Friday, August 8, 2014

"It’s about Cold Memorization and Mathematical Probabilities"

The great Nigel Richards (right) and some other guy,
presumably important in the world of competitive Scrabble

Ok, all you Scrabble mavens, this one's for you.

I enjoy Scrabble as much as the next man—za, anyone?—but Oliver Roeder's article makes a clear case as to why I'll never be one of the game's greats:
A good competitive player will have memorized a sizeable chunk of the 83,667 words that are two letters to eight letters long. A great player will know a lot of the 29,150 nine-letter words as well.
And that's just the good competitive player, to say nothing of the elite.

Though, truth be told, because we didn't have a TV in the house when I was a kid (except on special occasions like the Olympics), I did develop a habit of reading from the set of encyclopedias on our living room bookshelves. And even today I do enjoy the periodic perusal of my Samoan-English dictionary.

But that wouldn't be enough to develop the chops to compete with our whiskery wordsmith, as Roeder points out.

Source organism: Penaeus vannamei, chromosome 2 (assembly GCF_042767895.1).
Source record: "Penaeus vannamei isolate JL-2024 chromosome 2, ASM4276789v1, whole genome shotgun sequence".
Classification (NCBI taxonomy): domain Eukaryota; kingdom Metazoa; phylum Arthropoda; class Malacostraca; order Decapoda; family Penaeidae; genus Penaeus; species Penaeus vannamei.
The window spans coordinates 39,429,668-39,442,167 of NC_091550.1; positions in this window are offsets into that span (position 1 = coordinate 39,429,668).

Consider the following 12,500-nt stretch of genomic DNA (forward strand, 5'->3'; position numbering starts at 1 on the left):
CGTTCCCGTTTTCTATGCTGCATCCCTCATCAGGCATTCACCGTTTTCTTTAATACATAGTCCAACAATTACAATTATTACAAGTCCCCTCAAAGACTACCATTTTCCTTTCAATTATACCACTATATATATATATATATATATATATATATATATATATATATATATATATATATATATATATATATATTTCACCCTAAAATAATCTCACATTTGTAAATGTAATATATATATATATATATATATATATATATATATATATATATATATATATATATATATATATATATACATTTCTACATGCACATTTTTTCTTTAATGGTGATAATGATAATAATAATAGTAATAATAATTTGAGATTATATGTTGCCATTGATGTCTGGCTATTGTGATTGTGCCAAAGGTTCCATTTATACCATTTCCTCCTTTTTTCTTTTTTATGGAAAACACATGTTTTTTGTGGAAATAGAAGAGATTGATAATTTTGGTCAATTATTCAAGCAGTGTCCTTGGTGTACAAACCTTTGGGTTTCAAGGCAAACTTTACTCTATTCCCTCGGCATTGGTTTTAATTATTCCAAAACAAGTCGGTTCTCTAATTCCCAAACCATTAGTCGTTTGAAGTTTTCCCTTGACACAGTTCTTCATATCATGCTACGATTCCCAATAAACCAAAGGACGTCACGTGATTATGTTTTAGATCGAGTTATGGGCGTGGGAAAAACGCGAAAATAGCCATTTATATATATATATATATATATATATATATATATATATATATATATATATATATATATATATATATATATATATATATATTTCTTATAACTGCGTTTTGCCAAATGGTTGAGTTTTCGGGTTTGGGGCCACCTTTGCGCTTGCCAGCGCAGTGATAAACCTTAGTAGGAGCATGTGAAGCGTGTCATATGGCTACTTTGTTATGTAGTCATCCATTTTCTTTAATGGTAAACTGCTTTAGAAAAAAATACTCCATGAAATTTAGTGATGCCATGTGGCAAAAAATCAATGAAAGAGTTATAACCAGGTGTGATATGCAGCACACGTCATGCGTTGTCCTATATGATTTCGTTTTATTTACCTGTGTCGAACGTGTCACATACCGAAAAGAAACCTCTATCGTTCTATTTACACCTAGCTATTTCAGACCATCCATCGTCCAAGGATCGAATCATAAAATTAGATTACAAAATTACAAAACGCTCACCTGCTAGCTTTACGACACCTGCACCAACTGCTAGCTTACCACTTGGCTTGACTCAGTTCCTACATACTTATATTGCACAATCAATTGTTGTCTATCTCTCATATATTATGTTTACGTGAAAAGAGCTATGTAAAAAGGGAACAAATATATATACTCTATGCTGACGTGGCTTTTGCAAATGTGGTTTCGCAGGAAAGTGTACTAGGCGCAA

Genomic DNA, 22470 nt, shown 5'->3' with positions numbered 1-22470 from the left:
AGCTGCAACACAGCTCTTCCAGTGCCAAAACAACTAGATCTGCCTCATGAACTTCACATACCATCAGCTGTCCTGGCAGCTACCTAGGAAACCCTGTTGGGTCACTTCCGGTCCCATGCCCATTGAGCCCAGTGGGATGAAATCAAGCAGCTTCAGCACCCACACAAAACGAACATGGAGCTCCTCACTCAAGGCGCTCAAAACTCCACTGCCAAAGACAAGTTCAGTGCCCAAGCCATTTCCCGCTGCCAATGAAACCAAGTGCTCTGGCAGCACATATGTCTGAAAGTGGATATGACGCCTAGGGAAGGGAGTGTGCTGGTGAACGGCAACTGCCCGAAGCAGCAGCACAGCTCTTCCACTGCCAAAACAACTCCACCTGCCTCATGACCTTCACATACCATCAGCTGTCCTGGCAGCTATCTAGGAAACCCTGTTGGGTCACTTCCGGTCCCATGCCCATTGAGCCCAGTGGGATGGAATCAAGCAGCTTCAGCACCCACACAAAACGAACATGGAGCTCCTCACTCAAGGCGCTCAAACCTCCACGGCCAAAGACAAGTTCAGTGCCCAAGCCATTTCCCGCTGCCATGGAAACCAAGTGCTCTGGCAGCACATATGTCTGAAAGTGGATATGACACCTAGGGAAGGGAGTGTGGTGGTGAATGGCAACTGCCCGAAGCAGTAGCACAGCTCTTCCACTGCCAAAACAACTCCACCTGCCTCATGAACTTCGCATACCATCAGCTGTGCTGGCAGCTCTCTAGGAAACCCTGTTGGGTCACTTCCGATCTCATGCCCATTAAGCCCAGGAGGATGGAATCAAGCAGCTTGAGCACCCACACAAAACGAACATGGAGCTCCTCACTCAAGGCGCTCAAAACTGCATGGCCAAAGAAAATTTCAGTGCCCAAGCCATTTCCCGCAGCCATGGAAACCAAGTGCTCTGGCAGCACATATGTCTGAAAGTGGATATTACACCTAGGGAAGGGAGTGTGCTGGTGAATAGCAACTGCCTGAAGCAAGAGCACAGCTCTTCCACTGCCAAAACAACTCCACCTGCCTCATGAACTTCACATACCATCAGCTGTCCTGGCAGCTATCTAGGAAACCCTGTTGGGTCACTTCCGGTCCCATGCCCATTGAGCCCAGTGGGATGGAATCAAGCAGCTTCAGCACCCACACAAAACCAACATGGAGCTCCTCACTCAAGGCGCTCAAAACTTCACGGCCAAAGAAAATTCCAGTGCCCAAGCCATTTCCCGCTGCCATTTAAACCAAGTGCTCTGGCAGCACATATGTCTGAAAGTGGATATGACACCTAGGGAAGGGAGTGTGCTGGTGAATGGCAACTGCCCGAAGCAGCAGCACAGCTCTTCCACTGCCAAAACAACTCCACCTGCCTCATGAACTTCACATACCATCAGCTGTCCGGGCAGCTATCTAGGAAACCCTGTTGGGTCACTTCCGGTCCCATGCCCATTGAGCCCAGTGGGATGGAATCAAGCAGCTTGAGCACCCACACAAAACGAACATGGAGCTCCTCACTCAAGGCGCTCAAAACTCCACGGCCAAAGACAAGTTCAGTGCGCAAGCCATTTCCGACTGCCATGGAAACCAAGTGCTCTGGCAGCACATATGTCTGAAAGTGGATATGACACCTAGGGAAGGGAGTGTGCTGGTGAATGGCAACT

For living-room players, Scrabble is about language, a test of vocabularies. For world-class players, it’s about cold memorization and mathematical probabilities. Think of the dictionary not as a compendium of the beauty and complexity of the English language, but rather as a giant rulebook. Words exist merely as valid strings with which to score points.
It's a nice thought, really, but I think I'll just keep looking for a regular day job, with the occasional weekend test of vocabularies.


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